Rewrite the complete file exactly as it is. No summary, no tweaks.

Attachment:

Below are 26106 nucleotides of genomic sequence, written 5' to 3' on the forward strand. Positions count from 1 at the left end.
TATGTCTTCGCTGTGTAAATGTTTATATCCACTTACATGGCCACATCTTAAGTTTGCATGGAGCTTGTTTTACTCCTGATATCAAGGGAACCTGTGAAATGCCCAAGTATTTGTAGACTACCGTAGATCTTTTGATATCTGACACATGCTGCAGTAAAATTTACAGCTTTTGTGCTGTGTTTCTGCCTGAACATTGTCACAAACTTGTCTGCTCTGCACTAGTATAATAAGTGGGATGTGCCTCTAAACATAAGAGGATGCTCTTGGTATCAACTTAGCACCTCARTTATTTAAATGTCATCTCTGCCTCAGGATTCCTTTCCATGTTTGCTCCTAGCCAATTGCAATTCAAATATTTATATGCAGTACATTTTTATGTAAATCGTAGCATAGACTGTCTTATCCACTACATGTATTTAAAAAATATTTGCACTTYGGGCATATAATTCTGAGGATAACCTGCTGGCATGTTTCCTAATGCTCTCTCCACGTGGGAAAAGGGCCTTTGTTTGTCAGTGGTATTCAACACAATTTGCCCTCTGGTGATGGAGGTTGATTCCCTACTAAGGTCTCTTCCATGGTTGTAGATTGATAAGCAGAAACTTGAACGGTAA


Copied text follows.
Below are 26106 nucleotides of genomic sequence, written 5' to 3' on the forward strand. Positions count from 1 at the left end.
TATGTCTTCGCTGTGTAAATGTTTATATCCACTTACATGGCCACATCTTAAGTTTGCATGGAGCTTGTTTTACTCCTGATATCAAGGGAACCTGTGAAATGCCCAAGTATTTGTAGACTACCGTAGATCTTTTGATATCTGACACATGCTGCAGTAAAATTTACAGCTTTTGTGCTGTGTTTCTGCCTGAACATTGTCACAAACTTGTCTGCTCTGCACTAGTATAATAAGTGGGATGTGCCTCTAAACATAAGAGGATGCTCTTGGTATCAACTTAGCACCTCARTTATTTAAATGTCATCTCTGCCTCAGGATTCCTTTCCATGTTTGCTCCTAGCCAATTGCAATTCAAATATTTATATGCAGTACATTTTTATGTAAATCGTAGCATAGACTGTCTTATCCACTACATGTATTTAAAAAATATTTGCACTTYGGGCATATAATTCTGAGGATAACCTGCTGGCATGTTTCCTAATGCTCTCTCCACGTGGGAAAAGGGCCTTTGTTTGTCAGTGGTATTCAACACAATTTGCCCTCTGGTGATGGAGGTTGATTCCCTACTAAGGTCTCTTCCATGGTTGTAGATTGATAAGCAGAAACTTGAACGGTAA